The saying goes, “Misery loves company.” This cultural expression is based on the concept that people who are unhappy may get some consolation from knowing that others are unhappy as well. Does this adage apply to our hotel industry? It appears so!
Now, some ten years after the advent of the OTA, hoteliers seem to be finally awakening to the fact that operating hotels with this arduous booking commission structure is a burden they can no longer withstand.
Most hoteliers love the bookings the OTAs deliver, though. It’s great ‘billboard’ advertising, and these channels are great for offloading unsold inventory. Hoteliers just can’t stomach the fact that these bookings come with such a huge cost, both directly off the gross via commissions as well as indirectly through the concurrent changes to consumer purchase pathways.
Increasingly, we are starting to embrace different ways of looking at our business model in an attempt to cast a brighter light on the cost structure of various channel segments. As I have long advocated, by-segment ADR data that does not reflect the full cost of delivering those rooms will lead to bad judgement. Senior executives need to have a better grip on the actual costs of converting that guest to book their properties, as no two channels have the same reservation cost structure.
Having now identified that indeed business derived from the OTAs has a lower ‘Net ADR’ (that is, room price less commission paid to the selling agent) than booking via the brand.com, corporate hotel management is now starting to seriously examine methods of stimulating demand for the lower cost direct sales channels. And not surprisingly, they’re tapping their marketing expertise to educate consumers on best rate guarantee and to communicate the benefits of booking direct.
One such campaign that has emerged recently has been a campaign by Hilton. Entitled, Stop Clicking Around, you can view the impressive video advertisement here. Backed by a Rolling Stones Satisfaction soundtrack, this is a big budget production. Kudos to their team and agency!
But as anyone in the marketing department knows, creative development is only half the battle. Messages require both reach and frequency to gain broad awareness amongst the desired target audience. To build a great advert and leave it to YouTube for the heavy lifting is a slow and, at best, limp-wristed approach.
Take as a counterexample the ‘Trivago Guy’. You can picture what I can talking about just by mentioning these two words! That immediate recognition did not materialize from a one-off digital video posting. To build strong levels of memorable communication requires a very deep pocketbook.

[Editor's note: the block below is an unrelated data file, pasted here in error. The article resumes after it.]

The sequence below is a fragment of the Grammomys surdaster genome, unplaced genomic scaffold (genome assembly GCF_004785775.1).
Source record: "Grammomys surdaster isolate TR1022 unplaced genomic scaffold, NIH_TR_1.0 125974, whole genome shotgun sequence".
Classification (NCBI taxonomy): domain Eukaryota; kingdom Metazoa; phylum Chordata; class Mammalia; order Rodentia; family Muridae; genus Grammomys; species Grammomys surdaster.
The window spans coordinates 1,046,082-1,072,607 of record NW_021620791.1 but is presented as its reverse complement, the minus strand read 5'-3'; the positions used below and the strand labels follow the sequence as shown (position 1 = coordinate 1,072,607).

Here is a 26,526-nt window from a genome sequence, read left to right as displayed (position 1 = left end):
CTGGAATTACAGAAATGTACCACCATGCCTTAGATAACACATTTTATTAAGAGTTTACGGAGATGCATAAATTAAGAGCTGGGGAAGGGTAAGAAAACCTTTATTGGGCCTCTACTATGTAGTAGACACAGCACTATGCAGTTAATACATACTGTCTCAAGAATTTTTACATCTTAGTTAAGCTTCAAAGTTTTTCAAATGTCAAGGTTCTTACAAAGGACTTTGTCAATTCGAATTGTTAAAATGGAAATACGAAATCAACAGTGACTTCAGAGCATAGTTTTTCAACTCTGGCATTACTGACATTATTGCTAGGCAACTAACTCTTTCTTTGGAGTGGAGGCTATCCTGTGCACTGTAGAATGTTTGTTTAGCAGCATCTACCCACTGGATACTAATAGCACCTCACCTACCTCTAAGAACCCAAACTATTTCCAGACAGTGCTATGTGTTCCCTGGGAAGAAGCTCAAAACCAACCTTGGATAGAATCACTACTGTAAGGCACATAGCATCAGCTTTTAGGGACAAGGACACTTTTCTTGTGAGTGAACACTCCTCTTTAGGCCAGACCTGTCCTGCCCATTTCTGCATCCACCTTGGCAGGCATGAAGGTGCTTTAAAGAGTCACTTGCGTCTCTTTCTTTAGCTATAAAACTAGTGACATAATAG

I’ve read that the OTAs are now collectively spending about $34 million per day in advertising. Remember, this is media spending that is coming from your commission payments! Additionally, a recent report cited that Dara Khosrowshahi, the CEO of Expedia, took home a total page package of $93.6 million, up by nearly ten times from his compensation two years ago. Clearly, they’re doing something right…and by ‘something’ I mean everything.
So, if the hotel empire is going to strike back against the OTA onslaught, it is going to take more than just one or two forays into the advertising galaxy. While Hilton’s campaign is commendable, this cold war will require a unilateral effort if we are to stand any chance of winning.
About the author
One of the world’s most published writers in hospitality, Larry Mogelonsky is the owner of Hotel Mogel Consulting Limited and founder of LMA Communications Inc., an award-winning marketing agency based in Toronto. His experience encompasses hotel properties around the world, both branded and independent, and ranging from luxury and boutique to select-service. Larry is also a principal of Cayuga Hospitality Consultants and is on several boards for companies focused on hotel technology. His work includes three books “Are You an Ostrich or a Llama?” (2012), “Llamas Rule” (2013) and “Hotel Llama” (2015). You can reach Larry at firstname.lastname@example.org to discuss hotel business challenges or to book speaking engagements.
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